How our councillors rate their progress - Daryl Dodt, Divison 4
LAST week we reminded Gympie region councillors, along with ourselves and our readers, what our representatives told us before we voted them in just over a year ago.
Now we publish what they say now about the ideals and values they expressed then.
Of 30 eager candidates who faced voters at the last Gympie Regional Council poll, there were only places for nine in the chamber (eight divisional councillors and the mayor).
They were answering questions which seemed at the time to sum up what people were asking us and which we had heard raised from the floor at candidates' forums.
The questions which we think retain the most continuing importance are:
1. What do you rate as the three top priorities for the current Gympie Regional Council?
2. What facilities and services does the Gympie region need more of?
3. What is your position on rates?
Their earlier answers told us what kind of candidates they were and what they stood for. One year on, their comments tell us how they think they and the council are going in achieving their objectives.
We continue now with the response of Daryl Dodt. Division 4
The three top priorities for the current Regional Council are to provide the community the natural place to 1. Live, 2. Work, and 3. Play.
Projects such as the Aquatic Centre, Mary Valley Rattler returning to service as at 1 December 2017, the continuing work on the rejuvenation of Mary St and other town, parklands, the Transit Center, the Youth Precinct, River and Rail walks, Heritage Trails, Canoe and Kayak strategy, the Solar Farm to name but a few are well known.
These projects directly pertain to my Environmental Sustainability and Special Projects portfolios and as such span all council portfolios, benefit all divisions, and were part of my election platform 12 months ago.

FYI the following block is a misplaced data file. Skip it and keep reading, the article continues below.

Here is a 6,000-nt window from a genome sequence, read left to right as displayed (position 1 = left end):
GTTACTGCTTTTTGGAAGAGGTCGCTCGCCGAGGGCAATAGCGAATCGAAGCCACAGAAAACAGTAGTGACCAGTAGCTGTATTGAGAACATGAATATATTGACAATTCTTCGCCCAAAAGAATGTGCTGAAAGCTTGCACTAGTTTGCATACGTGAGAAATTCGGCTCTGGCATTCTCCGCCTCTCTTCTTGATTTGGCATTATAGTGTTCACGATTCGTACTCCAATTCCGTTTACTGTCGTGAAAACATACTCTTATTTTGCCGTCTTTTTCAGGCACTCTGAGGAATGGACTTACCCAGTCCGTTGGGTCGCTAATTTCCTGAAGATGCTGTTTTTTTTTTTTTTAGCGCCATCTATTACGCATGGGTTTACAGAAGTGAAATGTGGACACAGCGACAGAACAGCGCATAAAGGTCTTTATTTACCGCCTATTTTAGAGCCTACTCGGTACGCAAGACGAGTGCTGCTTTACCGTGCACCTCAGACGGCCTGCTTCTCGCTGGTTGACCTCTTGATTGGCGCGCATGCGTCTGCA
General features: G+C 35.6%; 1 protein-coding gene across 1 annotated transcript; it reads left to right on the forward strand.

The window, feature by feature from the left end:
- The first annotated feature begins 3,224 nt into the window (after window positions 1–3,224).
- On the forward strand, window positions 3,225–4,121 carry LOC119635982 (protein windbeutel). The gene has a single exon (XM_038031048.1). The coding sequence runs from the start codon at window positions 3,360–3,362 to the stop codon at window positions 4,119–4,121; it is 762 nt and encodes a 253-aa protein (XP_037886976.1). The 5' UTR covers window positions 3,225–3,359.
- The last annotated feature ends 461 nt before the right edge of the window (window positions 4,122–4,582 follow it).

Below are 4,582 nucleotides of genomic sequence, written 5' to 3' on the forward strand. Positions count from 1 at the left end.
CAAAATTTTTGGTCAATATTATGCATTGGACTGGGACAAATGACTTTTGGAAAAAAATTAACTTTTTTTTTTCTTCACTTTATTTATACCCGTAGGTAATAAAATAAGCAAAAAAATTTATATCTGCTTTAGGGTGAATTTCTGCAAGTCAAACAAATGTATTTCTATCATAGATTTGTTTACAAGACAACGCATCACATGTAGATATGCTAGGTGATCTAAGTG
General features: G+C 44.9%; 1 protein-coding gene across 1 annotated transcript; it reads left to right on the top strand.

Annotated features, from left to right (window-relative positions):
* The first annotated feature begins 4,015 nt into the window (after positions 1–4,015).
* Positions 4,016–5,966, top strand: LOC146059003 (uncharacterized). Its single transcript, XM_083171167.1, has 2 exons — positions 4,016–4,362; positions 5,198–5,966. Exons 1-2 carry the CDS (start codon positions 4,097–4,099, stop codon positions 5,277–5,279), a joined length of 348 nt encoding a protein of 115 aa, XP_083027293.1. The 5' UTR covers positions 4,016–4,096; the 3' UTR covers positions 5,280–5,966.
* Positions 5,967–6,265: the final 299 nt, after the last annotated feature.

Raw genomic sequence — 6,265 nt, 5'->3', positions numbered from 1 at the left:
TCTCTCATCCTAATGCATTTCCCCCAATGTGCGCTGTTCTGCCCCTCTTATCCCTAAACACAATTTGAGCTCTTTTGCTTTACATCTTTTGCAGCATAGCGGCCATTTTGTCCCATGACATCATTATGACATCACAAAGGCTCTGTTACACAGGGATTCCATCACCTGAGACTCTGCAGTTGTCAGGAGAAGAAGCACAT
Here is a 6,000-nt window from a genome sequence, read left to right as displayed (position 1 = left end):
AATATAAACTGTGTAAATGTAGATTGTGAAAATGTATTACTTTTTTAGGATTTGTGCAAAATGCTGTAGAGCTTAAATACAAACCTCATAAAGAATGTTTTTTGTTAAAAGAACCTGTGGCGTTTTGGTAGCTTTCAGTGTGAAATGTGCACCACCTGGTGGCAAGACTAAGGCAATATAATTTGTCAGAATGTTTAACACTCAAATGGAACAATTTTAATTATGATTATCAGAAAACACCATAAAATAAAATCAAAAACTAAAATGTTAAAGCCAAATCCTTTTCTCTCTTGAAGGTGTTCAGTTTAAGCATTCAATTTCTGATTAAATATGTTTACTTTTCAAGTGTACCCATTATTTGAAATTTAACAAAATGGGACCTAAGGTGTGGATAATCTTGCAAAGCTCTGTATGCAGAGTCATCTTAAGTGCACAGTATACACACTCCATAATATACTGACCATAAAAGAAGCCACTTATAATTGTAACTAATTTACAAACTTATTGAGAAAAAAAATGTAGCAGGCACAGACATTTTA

As the population, demographics and times change, more of the services and facilities I noted last year would be needed.
My perspective has gained a much clearer shape and richer content in the course of my first year of council experience. I am convinced that 'good councilor's performance' is not about working blindly through a personal 'Christmas list' of promises, but about contributing to good governance.
Firstly; good governance deals with relentless care for the daily services needed by the community to support a decent life. Not a spectacular program, but a demanding collective agenda that requires personal intelligence and commitment, a council agenda that can count on my day-to-day contribution.
Secondly; good governance implies the continuation of initiatives taken by previous councils: no half work, no abandoned investment. As such I am grateful and proud to have contributed at the finishing and inauguration of the Aquatic Center, the Lady Mary artwork etc - as good governance practice.
Thirdly: much more than by individual performances, good governance is fuelled by cooperation between all actors involved: the mayor and all councilors, the CEO and the team of civil servants, relevant stakeholders, interested community groups. If personal 'promises' are requested: to promote such cooperation in all my coming council work is my overarching promise.
Cooperation is an absolute necessity to realize a fourth aspect of good governance: transcending day-to-day concerns, investing in the future of our region. 'Special Projects'; think about the Mary Valley Rattler project which is at the same time promoting heritage revitalization, the upgrade of local centers and economies, sustainable tourism, renovation of an obsolete urban quarter, design of quality places, the programming of all kinds of large and small community events etc.
The same applies to several initiatives on their way in the CBD: Mary street plaza, Transit Center, Youth Precinct, Mary River Walk, etc.
Again, the formulation and realization of such convergent projects is not a matter of political 'promises'. It is a matter of collective engagement, cooperative efforts, commercial and community support.
My position on rates has not changed. I expect rates to be affordable, but to provide the funds needed for the bread and butter of local government.
We have an area about 3 times and a population about 1/6 that of the Sunshine Coast Region, yet our rates are not 18 times that of the Sunshine Coast.
Considering the population and area we need to service, our rates are very affordable, and we get to live in an uncrowded, beautiful environment with services unrivalled by neighbouring councils. We get 400 MW of service from a few AAA batteries of rates.
For a full outline of my 'promises' and personal commitments, please refer to www.facebook.com/dd4d4/